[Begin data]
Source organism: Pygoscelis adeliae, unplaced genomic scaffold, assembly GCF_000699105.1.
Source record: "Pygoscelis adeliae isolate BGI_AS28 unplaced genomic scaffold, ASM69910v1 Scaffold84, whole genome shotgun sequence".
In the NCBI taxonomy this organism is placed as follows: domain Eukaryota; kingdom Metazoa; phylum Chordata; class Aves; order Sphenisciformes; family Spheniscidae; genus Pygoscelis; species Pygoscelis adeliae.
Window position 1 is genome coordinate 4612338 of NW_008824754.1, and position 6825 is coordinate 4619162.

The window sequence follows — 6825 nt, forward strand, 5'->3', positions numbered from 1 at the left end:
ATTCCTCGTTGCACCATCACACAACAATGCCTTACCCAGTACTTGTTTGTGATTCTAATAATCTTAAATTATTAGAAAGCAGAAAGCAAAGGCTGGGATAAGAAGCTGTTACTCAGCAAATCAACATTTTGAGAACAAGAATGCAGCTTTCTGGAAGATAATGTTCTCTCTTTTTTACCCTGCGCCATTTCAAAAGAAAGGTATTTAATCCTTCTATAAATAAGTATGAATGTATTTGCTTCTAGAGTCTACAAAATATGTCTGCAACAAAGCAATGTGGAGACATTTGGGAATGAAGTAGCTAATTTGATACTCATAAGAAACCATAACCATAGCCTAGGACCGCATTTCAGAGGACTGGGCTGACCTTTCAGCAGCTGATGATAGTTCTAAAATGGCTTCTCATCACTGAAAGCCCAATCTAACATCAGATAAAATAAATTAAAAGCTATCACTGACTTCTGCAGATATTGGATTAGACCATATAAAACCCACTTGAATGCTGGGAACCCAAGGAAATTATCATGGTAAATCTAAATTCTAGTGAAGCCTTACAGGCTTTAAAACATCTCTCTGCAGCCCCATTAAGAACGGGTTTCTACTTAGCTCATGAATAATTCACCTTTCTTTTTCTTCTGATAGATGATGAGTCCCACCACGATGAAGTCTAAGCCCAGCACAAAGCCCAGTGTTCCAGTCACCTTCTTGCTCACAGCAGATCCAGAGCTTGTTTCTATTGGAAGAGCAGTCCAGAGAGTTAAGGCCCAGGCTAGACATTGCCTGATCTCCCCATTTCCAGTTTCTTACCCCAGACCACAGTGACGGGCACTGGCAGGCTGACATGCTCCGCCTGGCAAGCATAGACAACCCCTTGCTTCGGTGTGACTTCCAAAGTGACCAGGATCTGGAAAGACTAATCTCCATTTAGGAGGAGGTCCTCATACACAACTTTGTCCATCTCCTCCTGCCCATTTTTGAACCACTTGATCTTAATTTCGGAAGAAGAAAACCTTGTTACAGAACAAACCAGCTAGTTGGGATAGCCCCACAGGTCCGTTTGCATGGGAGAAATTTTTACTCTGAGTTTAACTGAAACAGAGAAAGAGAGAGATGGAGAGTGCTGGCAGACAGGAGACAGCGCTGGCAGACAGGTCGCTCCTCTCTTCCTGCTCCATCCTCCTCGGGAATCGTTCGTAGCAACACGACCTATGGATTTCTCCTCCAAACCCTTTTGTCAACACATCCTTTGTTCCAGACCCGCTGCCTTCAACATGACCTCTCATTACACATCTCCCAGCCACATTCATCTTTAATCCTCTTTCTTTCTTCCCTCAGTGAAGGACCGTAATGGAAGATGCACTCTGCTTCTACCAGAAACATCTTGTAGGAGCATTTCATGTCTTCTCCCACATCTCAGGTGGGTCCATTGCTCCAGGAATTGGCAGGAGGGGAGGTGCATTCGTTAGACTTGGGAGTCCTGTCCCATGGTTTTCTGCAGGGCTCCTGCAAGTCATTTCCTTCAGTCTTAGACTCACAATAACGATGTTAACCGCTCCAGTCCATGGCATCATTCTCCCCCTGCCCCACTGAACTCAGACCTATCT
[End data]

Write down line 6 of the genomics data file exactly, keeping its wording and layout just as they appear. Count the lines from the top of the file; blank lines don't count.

ATTCCTCGTTGCACCATCACACAACAATGCCTTACCCAGTACTTGTTTGTGATTCTAATAATCTTAAATTATTAGAAAGCAGAAAGCAAAGGCTGGGATAAGAAGCTGTTACTCAGCAAATCAACATTTTGAGAACAAGAATGCAGCTTTCTGGAAGATAATGTTCTCTCTTTTTTACCCTGCGCCATTTCAAAAGAAAGGTATTTAATCCTTCTATAAATAAGTATGAATGTATTTGCTTCTAGAGTCTACAAAATATGTCTGCAACAAAGCAATGTGGAGACATTTGGGAATGAAGTAGCTAATTTGATACTCATAAGAAACCATAACCATAGCCTAGGACCGCATTTCAGAGGACTGGGCTGACCTTTCAGCAGCTGATGATAGTTCTAAAATGGCTTCTCATCACTGAAAGCCCAATCTAACATCAGATAAAATAAATTAAAAGCTATCACTGACTTCTGCAGATATTGGATTAGACCATATAAAACCCACTTGAATGCTGGGAACCCAAGGAAATTATCATGGTAAATCTAAATTCTAGTGAAGCCTTACAGGCTTTAAAACATCTCTCTGCAGCCCCATTAAGAACGGGTTTCTACTTAGCTCATGAATAATTCACCTTTCTTTTTCTTCTGATAGATGATGAGTCCCACCACGATGAAGTCTAAGCCCAGCACAAAGCCCAGTGTTCCAGTCACCTTCTTGCTCACAGCAGATCCAGAGCTTGTTTCTATTGGAAGAGCAGTCCAGAGAGTTAAGGCCCAGGCTAGACATTGCCTGATCTCCCCATTTCCAGTTTCTTACCCCAGACCACAGTGACGGGCACTGGCAGGCTGACATGCTCCGCCTGGCAAGCATAGACAACCCCTTGCTTCGGTGTGACTTCCAAAGTGACCAGGATCTGGAAAGACTAATCTCCATTTAGGAGGAGGTCCTCATACACAACTTTGTCCATCTCCTCCTGCCCATTTTTGAACCACTTGATCTTAATTTCGGAAGAAGAAAACCTTGTTACAGAACAAACCAGCTAGTTGGGATAGCCCCACAGGTCCGTTTGCATGGGAGAAATTTTTACTCTGAGTTTAACTGAAACAGAGAAAGAGAGAGATGGAGAGTGCTGGCAGACAGGAGACAGCGCTGGCAGACAGGTCGCTCCTCTCTTCCTGCTCCATCCTCCTCGGGAATCGTTCGTAGCAACACGACCTATGGATTTCTCCTCCAAACCCTTTTGTCAACACATCCTTTGTTCCAGACCCGCTGCCTTCAACATGACCTCTCATTACACATCTCCCAGCCACATTCATCTTTAATCCTCTTTCTTTCTTCCCTCAGTGAAGGACCGTAATGGAAGATGCACTCTGCTTCTACCAGAAACATCTTGTAGGAGCATTTCATGTCTTCTCCCACATCTCAGGTGGGTCCATTGCTCCAGGAATTGGCAGGAGGGGAGGTGCATTCGTTAGACTTGGGAGTCCTGTCCCATGGTTTTCTGCAGGGCTCCTGCAAGTCATTTCCTTCAGTCTTAGACTCACAATAACGATGTTAACCGCTCCAGTCCATGGCATCATTCTCCCCCTGCCCCACTGAACTCAGACCTATCT